Monday 30 September 2019


Doomsday is here and the earth is suffering with each breath she takes. Whether it’s from the nuclear meltdown, the wrath of the Four Horsemen, a war with technology, or a consequence of our relationship with the planet, humanity is left buried and hiding, our bones exposed, our hearts beating somewhere in our freshly slit throats. 

This is a collection that strips away civilization and throws readers into the lives of its survivors. The poems inside are undelivered letters, tear-soaked whispers, and unanswered prayers. They are every worry you’ve had when your electricity went out, and every pit that grew in your stomach watching the news at night. They are tragedy and trauma, but they are also grief and fear, fear of who—or what—lives inside us once everything is taken away. 

These pages hold the teeth of monsters against the faded photographs of family and friends, and here, Wytovich is both plague doctor and midwife, both judge and jury, forever searching through severed limbs and exposed wires as she straddles the line evaluating what’s moral versus what’s necessary to survive. 

What’s clear though, is that the world is burning and we don’t remember who we are. 

So tell me: who will you become when it’s over?

I was really excited when I received a paperback copy of this really nice book last week and couldn't wait to read it. I mean, look at that creepy/pretty cover, and the title.

So, as soon as I finished The Institute, I got stuck into it.

There are 90 amazing poems included in this collection. They come in all shapes and sizes, but one thing they all share is a surreal and very traumatic quality that sends your mind floating in a river of blood and ash, littered with the bones of the suffering.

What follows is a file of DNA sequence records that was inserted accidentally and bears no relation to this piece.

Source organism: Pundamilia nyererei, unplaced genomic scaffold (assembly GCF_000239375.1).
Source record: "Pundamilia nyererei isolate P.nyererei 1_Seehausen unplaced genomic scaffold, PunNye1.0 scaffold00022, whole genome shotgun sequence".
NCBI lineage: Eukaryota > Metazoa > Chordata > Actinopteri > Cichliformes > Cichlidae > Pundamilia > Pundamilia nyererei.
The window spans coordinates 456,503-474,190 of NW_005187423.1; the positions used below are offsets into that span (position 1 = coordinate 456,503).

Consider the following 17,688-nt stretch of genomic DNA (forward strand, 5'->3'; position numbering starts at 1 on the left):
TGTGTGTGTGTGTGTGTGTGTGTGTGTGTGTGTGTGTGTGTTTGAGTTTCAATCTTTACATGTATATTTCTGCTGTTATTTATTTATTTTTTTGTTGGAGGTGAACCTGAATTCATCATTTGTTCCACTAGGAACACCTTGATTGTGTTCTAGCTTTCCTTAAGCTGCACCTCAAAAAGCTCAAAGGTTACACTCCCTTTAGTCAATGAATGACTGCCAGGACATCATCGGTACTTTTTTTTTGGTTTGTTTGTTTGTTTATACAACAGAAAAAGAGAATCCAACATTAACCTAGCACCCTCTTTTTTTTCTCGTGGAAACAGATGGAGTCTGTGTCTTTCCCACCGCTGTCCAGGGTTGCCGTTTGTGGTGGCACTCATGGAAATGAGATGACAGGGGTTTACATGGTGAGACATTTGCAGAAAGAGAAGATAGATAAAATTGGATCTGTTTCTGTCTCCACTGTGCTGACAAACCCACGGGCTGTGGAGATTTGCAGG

I felt the pain and loss in every word. Saw the devastation with every line. And couldn't turn away. The more I read, the more I craved.

The way each poem painted a terrifying picture glowing with radioactive brightness, was only enhanced by the bleak clips that were playing inside my head. I felt like I was inside each poem, so scared of getting trapped, yet not wanting to escape because so much of the destruction was layered with beauty.

The macabre and the lovely twisted together in a way that still haunts me after reading the last word.

Usually, when I read a short story and/or poetry collection, I single out my favourites. I'm not going to do that with this book because, to me, every poem fits together in its own unique way. 

The sequence was perfect, and although I know they were individually written and self-contained, my mind totally perceived every end of days fragment as one brilliant masterpiece.

I think horror poetry is definitely something I need to read more of. Not to mention more of Stephanie M. Wytovich's work.

Apocalyptic Mannequin is as disturbing as it is elegant. It made me feel like I was lost in one of my own personal nightmares about the world dying after careless, greedy men choose to destroy the planet rather than admit they were wrong. I felt like I was a kid back in the 80s, constantly scared about the threat of nuclear war becoming our horrid reality. And just like I did then, when I read and watched as many doomsday stories as I could even though my distress was as deep as it was strong, I devoured every bit of this collection with raw terror beating inside my chest.

This truly feels like falling into a nightmare full of awful images told through beautiful words. A nightmare with a broken landscape full of death and ruin, dripping with dreamy and stunning imagery.

I'd like to thank Erin Sweet Al-Mehairi and Raw Dog Screaming Press for sending me a copy of this book. It's one I will cherish and add to my Keeper Shelf.

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